Reflecting back to the initial success of the book, Shriver said: "I had made no money and I was a publishing pariah. I had no clout. The book came within a whisker of not being published. My former agent hated it and suggested I rewrite it as a comedy or without the school massacre."

Kate Mosse, co-founder of the Orange Prize, whose previous winners include Zadie Smith and Rose Tremain, said the reason there were a number of regular and one-off awards was to support women writers "in all stages of their careers".

PROMOTED VIDEO
Arts and Entertainment
Gothic revival: artist Dave McKean’s poster for Terror and Wonder: The Gothic Imagination
Exhibition
Arts and Entertainment
Diana Beard has left the Great British Bake Off 2014

TV
Have you tried new the Independent Digital Edition apps?
Arts and Entertainment
Lisa Kudrow, Courtney Cox and Jennifer Anniston reunite for a mini Friends sketch on Jimmy Kimmel Live

TV
Arts and Entertainment
TVDessert week was full of the usual dramas as 'bingate' ensued
Arts and Entertainment
Clara and the twelfth Doctor embark on their first adventure together
TVThe regulator received six complaints on Saturday night
Arts and Entertainment
Vinyl demand: a factory making the old-style discs
musicManufacturers are struggling to keep up with the resurgence in vinyl
Arts and Entertainment
David Baddiel concedes his show takes its inspiration from the hit US series 'Modern Family'
comedyNew comedy festival out to show that there’s more to Jewish humour than rabbi jokes
Arts and Entertainment
Puff Daddy: One Direction may actually be able to use the outrage to boost their credibility

music
Arts and Entertainment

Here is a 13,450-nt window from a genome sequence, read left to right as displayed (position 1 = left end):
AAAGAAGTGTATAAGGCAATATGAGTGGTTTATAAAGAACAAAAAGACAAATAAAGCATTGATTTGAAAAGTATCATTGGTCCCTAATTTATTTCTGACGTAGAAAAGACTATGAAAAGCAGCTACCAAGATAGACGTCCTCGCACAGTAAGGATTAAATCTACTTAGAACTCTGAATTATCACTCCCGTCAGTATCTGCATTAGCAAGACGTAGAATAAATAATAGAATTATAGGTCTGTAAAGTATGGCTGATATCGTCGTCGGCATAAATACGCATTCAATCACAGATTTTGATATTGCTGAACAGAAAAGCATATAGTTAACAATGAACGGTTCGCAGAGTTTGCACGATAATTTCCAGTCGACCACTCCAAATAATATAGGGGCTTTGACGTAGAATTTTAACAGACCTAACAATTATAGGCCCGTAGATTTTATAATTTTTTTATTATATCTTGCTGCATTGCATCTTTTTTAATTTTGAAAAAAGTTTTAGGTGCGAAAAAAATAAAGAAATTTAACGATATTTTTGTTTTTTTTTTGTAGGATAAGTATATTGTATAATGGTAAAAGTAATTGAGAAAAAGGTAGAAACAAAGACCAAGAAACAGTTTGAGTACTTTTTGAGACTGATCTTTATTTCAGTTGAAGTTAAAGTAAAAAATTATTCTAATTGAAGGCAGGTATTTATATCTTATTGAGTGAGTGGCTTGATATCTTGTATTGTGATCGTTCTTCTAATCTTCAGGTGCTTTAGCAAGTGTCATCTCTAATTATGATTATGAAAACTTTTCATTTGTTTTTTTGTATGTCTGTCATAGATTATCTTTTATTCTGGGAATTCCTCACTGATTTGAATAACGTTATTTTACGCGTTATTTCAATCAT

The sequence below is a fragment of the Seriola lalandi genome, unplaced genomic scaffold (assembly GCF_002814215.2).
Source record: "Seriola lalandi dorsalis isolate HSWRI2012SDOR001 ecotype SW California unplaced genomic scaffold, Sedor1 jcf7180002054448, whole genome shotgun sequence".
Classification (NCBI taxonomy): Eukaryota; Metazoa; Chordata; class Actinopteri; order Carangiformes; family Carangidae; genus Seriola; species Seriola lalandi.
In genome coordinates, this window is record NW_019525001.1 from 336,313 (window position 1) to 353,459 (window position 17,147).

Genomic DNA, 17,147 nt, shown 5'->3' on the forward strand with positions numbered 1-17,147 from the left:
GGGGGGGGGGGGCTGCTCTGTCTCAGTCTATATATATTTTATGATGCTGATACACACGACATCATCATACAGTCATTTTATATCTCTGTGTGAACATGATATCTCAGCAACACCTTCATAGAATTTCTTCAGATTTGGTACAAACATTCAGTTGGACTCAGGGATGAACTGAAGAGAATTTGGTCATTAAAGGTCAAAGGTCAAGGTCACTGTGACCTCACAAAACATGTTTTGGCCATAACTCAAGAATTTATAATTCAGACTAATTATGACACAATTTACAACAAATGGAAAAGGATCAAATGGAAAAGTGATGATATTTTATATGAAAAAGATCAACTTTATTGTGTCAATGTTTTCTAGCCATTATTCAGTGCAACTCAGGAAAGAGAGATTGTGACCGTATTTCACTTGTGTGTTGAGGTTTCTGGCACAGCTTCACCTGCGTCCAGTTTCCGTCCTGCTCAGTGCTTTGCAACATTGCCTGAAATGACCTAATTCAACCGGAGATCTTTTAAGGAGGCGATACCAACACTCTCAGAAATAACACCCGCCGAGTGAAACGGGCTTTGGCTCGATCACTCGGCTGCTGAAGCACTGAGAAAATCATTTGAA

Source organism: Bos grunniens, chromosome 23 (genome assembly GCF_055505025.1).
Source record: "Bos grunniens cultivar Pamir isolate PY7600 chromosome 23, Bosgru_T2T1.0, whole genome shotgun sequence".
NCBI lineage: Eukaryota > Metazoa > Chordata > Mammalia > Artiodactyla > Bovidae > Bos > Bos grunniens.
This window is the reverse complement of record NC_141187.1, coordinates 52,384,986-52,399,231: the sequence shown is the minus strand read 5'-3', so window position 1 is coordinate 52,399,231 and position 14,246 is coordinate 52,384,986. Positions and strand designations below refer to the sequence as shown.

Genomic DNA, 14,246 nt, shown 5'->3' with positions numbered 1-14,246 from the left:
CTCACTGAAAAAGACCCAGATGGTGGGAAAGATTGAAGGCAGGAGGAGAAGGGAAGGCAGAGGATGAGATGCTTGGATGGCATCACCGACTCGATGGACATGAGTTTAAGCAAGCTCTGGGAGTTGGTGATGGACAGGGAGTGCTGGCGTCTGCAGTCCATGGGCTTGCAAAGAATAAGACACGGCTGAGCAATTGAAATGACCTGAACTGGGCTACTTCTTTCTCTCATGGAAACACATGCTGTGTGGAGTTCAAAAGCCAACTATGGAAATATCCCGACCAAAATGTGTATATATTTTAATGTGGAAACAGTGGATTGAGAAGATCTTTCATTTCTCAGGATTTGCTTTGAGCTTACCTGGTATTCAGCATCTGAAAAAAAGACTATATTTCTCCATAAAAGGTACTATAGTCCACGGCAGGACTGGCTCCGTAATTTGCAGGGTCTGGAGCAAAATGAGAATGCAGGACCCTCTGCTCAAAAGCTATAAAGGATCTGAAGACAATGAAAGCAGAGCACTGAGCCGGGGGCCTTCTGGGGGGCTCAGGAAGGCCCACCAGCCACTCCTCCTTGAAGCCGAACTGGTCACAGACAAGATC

Suha Arraf’s film ‘Villa Touma’ (left) is set in Ramallah and all the actresses are Palestinian

film
Arts and Entertainment
Madame Vastra and Jenny Flint kiss in Doctor Who episode 'Deep Breath'

TV
Arts and Entertainment
Steve Carell in the poster for new film 'Foxcatcher'
filmExclusive: First look at comic actor in first major serious role
Arts and Entertainment

TV
Arts and Entertainment
Kingston Road in Stockton is being filmed for the second series of Benefits Street
arts + entsFilming for Channel 4 has begun despite local complaints
Arts and Entertainment
Led Zeppelin

music
Arts and Entertainment
Radio presenter Scott Mills will be hitting the Strictly Come Dancing ballroom
TV
Arts and Entertainment

TV
Arts and Entertainment

TV
Arts and Entertainment
The Doctor and Clara have their first real heart to heart since he regenerated in 'Deep Breath'
tv
Arts and Entertainment
Beyonce performs in front of a Feminist sign at the MTV VMAs 2014

music
Arts and Entertainment
Miley Cyrus has taken home the prize for Video of the Year at the MTV Video Music Awards 2014

music
Arts and Entertainment
Peter Paige and Scott Lowell in Queer as Folk (Season 5)
tvA batch of shows that 'wouldn't get past a US network' could give tofu sales an unexpected lift
Arts and Entertainment
books... but seller will be hoping for more
Independent
Travel Shop
the manor
Up to 70% off luxury travel
on city breaks Find out more
santorini
Up to 70% off luxury travel
on chic beach resorts Find out more
sardina foodie
Up to 70% off luxury travel
on country retreats Find out more
Have you tried new the Independent Digital Edition apps?

ES Rentals

    Independent Dating
    and  

    By clicking 'Search' you
    are agreeing to our
    Terms of Use.

    Ukraine crisis: The phoney war is over as Russian troops and armour pour across the border